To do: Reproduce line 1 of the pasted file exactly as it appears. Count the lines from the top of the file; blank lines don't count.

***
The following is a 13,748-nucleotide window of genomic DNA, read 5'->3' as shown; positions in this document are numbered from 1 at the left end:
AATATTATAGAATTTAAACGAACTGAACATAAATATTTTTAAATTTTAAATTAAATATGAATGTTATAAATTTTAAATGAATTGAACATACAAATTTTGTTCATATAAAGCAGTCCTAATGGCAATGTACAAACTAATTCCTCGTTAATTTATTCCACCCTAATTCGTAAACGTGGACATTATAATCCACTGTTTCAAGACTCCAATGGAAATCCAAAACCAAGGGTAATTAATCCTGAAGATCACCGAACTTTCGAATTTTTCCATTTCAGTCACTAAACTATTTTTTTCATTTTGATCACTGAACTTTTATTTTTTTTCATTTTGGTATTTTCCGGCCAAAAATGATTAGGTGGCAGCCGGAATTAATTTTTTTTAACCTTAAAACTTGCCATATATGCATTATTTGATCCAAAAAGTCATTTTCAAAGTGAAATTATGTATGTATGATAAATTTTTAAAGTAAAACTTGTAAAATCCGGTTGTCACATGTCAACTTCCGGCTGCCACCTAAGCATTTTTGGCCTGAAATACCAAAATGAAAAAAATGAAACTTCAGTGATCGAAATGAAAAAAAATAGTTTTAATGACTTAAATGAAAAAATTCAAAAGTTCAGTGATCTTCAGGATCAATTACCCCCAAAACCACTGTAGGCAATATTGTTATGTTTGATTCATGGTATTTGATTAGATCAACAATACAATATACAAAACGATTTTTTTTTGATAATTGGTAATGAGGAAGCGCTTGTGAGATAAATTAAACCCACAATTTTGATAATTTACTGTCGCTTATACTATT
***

The following is a 13,748-nucleotide window of genomic DNA, read 5'->3' as shown; positions in this document are numbered from 1 at the left end: